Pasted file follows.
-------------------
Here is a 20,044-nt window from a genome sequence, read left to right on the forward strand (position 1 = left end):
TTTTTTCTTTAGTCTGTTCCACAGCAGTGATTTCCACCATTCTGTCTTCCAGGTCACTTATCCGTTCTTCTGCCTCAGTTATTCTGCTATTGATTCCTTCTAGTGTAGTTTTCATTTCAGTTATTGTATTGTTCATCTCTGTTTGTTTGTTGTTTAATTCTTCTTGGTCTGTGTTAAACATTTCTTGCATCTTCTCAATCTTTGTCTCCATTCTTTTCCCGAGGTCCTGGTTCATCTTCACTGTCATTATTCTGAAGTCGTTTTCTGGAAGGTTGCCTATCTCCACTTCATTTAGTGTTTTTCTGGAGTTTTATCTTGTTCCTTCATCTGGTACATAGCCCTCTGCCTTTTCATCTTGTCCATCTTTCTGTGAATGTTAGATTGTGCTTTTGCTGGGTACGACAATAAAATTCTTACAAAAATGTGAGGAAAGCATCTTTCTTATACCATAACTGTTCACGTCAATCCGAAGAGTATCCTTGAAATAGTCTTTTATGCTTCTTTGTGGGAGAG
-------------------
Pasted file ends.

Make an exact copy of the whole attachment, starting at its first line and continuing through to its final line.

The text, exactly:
Here is a 20,044-nt window from a genome sequence, read left to right on the forward strand (position 1 = left end):
TTTTTTCTTTAGTCTGTTCCACAGCAGTGATTTCCACCATTCTGTCTTCCAGGTCACTTATCCGTTCTTCTGCCTCAGTTATTCTGCTATTGATTCCTTCTAGTGTAGTTTTCATTTCAGTTATTGTATTGTTCATCTCTGTTTGTTTGTTGTTTAATTCTTCTTGGTCTGTGTTAAACATTTCTTGCATCTTCTCAATCTTTGTCTCCATTCTTTTCCCGAGGTCCTGGTTCATCTTCACTGTCATTATTCTGAAGTCGTTTTCTGGAAGGTTGCCTATCTCCACTTCATTTAGTGTTTTTCTGGAGTTTTATCTTGTTCCTTCATCTGGTACATAGCCCTCTGCCTTTTCATCTTGTCCATCTTTCTGTGAATGTTAGATTGTGCTTTTGCTGGGTACGACAATAAAATTCTTACAAAAATGTGAGGAAAGCATCTTTCTTATACCATAACTGTTCACGTCAATCCGAAGAGTATCCTTGAAATAGTCTTTTATGCTTCTTTGTGGGAGAG